A Hunted Man
(The Men of Halfway House 02)
After surviving ten years in prison, Cameron Pierce is attempting to put the past behind him. He tries to adjust to his newfound freedom with a place at the halfway house and a job. But one lesson he learned in prison keeps him guarded: hope is a dangerous thing.
Hunter Donovan, Assistant State Attorney, is a man of justice who loves a challenge. After a lifetime of putting his career first, a milestone brings him to a harsh realization—he’s lonely.
Hunter’s world changes when he meets Cam. The wary young man intrigues him and awakens a desire unlike anything he’s ever experienced. When Cam’s past resurfaces and threatens to rip them apart, their budding relationship is challenged and Cam’s hope for a future begins to dim.
These outside forces hunting Cam will stop at nothing to send him back to prison. But they’ll have to get past Hunter first.
Cameron Pierce didn’t really know what to expect when the entire nightmare began days before his eighteenth birthday, but here he was, standing behind a large metal door waiting for it to open and grant his freedom. Nine years, eight months, two weeks, and five days of hell. Even though he had to stay in a designated halfway house for the next few months, at least he wouldn’t have these bars or barbed wire fences to constantly remind him of his nightmare.
He fidgeted. In exchange for almost ten years of his life, the prison system gave him a hundred bucks for expenses during transfer, and a plain, standard-issue cardboard box containing his personal items—a watch, ten bucks, and a pack of gum. Everything broken or useless, which pretty much mirrored his existence. He ditched the box and everything else then pocketed the cash.
The gears of the large metal door ground as they inched open. Cameron shifted his weight from foot to foot, waiting for just enough space to squeeze through the door. He looked over to the guard and concluded he’d be better off attempting to walk out of this prison with a little dignity. At the pace these doors opened, he figured he’d age another decade in the process. He closed his eyes and counted, begging for a little patience to come his way. He finally heard the grinding stop and opened his eyes.
There, in the middle of the empty parking lot, Sam leaned against a car with crossed arms and a smile.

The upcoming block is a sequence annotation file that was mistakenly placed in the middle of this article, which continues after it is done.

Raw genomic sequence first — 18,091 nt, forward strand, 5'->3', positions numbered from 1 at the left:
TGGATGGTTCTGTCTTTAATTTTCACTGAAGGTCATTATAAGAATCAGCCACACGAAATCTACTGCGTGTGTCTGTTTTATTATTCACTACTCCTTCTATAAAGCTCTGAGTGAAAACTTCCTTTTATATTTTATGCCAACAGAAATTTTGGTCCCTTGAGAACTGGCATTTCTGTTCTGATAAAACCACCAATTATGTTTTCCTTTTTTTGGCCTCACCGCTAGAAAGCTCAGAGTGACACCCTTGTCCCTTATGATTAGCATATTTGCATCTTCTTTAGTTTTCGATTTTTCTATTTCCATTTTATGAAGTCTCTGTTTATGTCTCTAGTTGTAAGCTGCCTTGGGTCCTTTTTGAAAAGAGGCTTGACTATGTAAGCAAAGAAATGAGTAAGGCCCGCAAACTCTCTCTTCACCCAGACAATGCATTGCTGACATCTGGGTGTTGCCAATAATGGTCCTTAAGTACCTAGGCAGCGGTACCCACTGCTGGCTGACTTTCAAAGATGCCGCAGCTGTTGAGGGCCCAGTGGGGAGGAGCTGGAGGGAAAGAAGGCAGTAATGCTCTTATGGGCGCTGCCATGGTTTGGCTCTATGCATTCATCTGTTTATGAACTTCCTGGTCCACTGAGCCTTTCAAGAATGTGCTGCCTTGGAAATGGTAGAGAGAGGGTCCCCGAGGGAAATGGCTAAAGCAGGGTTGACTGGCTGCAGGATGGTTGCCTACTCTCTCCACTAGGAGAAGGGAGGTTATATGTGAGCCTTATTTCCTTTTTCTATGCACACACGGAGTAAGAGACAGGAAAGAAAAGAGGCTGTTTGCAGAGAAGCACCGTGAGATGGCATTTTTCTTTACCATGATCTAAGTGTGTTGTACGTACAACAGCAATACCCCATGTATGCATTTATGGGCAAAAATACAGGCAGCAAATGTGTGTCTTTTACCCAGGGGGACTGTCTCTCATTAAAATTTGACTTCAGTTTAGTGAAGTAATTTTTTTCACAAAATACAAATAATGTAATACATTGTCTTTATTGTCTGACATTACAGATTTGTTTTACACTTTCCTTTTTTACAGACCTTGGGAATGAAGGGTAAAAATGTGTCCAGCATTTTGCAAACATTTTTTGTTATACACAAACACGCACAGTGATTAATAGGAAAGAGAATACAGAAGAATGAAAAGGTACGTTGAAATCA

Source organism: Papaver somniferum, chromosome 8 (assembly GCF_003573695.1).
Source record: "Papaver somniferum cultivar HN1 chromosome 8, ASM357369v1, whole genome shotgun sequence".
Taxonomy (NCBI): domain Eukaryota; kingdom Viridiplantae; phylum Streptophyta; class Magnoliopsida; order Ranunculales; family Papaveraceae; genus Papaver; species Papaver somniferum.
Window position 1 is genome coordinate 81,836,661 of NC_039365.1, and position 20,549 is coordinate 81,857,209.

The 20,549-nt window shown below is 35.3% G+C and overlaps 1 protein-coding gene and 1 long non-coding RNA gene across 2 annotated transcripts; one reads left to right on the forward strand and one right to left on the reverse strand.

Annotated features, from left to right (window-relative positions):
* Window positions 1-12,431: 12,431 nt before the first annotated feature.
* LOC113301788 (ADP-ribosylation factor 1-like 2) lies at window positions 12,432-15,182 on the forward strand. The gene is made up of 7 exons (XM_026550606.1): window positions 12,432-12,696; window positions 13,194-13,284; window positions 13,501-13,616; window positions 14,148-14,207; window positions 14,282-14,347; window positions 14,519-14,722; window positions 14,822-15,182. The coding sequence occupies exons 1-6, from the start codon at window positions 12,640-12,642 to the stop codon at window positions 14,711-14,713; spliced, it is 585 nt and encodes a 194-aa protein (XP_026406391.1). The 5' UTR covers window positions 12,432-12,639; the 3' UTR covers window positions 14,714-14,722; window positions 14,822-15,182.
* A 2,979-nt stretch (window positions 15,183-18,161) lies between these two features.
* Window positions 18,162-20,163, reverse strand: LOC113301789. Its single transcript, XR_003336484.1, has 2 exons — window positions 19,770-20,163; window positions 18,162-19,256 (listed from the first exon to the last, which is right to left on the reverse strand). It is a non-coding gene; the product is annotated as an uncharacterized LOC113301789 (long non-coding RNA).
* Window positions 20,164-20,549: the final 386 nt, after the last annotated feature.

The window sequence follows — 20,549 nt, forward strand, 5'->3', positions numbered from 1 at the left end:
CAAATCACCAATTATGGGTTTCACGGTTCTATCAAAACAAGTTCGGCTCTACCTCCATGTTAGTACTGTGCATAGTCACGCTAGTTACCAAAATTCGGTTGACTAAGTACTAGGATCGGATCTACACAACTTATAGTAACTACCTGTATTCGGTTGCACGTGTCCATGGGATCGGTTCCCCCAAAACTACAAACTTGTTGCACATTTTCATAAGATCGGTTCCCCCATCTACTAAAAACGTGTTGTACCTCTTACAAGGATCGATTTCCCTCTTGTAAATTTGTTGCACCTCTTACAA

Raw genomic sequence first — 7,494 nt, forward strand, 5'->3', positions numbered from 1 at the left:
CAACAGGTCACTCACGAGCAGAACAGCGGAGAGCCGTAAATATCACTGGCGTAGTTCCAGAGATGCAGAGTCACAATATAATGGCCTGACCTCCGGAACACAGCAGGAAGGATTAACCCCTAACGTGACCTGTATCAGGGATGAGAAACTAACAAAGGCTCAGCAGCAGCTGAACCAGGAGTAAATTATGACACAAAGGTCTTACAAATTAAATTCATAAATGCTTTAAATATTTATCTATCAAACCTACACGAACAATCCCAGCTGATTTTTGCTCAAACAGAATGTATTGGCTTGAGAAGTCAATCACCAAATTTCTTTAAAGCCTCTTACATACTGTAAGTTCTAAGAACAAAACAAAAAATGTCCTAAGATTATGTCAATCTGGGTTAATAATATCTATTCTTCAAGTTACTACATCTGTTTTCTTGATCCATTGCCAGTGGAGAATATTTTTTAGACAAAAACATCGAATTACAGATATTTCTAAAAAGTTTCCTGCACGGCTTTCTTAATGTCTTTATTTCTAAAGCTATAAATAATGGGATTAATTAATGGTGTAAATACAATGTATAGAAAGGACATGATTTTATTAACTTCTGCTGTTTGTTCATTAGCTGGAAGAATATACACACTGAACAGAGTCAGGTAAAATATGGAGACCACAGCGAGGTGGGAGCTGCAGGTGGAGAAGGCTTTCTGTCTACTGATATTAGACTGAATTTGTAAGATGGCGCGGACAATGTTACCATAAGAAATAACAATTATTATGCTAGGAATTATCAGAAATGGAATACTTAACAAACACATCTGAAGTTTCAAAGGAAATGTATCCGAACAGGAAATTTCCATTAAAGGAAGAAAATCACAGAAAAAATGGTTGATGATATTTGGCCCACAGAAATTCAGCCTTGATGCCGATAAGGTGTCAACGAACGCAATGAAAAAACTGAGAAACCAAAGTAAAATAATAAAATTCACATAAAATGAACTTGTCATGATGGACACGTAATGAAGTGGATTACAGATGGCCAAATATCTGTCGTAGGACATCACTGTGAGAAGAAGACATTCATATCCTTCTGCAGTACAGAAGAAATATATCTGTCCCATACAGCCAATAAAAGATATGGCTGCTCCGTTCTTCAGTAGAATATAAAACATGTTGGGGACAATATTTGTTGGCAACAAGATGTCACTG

Cameron groaned as he finally exited the prison gates.
Mr. Samuel Issacs, rehabilitation officer, also secretly campaigned for sainthood every chance he had. His job was to help a group of assigned inmates rejoin the world with others but his mission was to mentor them. Sam wanted to talk, help, and offer support. Cam, on the other hand, knew better than to open his mouth, and he damn sure wasn’t going to risk Sam becoming some form of collateral damage.
Cam had learned that lesson the hard way.
“Hey, Sam,” he said once he arrived where Sam was parked.
“Hey, Cam. I thought I’d give you a ride to the halfway house instead of having you take the bus,” he said as he opened the passenger side door of the car.
Cameron waited, not sure if sitting in a car for hours with Saint Sam was a good idea.
“C’mon, Cam. I can guarantee you the drive with me will be better than a busload of people coming back from Universal Studios with stinky feet and a crapload of gas.”
Sam laughed. “Besides, I already filled out the paperwork so you’re stuck with me. Get in.”
Cam didn’t say a word. He climbed into the car, sat in the passenger seat, and then closed the car door.
“Buckle up, it’s the law.”
“Are you kidding me?”
“Nope, state of Florida, it’s the law.”
“Just strap in so we can get out of here.”
Cameron groaned again as he pulled the belt and clicked it in place. He hated the way it cut into his damn shoulder. Who knew what else had changed while he was in prison. Just another reminder of things he had missed. He shifted in his seat only to have his movement limited by the seat belt restraint.
Here he was, finally out of prison, yet somehow still found a way to be constrained in a small enclosed area. Hell, this was even smaller than the six-by-eight cell he’d called home for almost a decade.
Jaime Reese is the alter ego of an artist who loves the creative process of writing, just not about herself. Fiction is far more interesting. She has a weakness for broken, misunderstood heroes and feels everyone deserves a chance at love and life. An avid fan of a happy ending, she believes those endings acquired with a little difficulty are more cherished.
A Better Man
The Men of Halfway House 01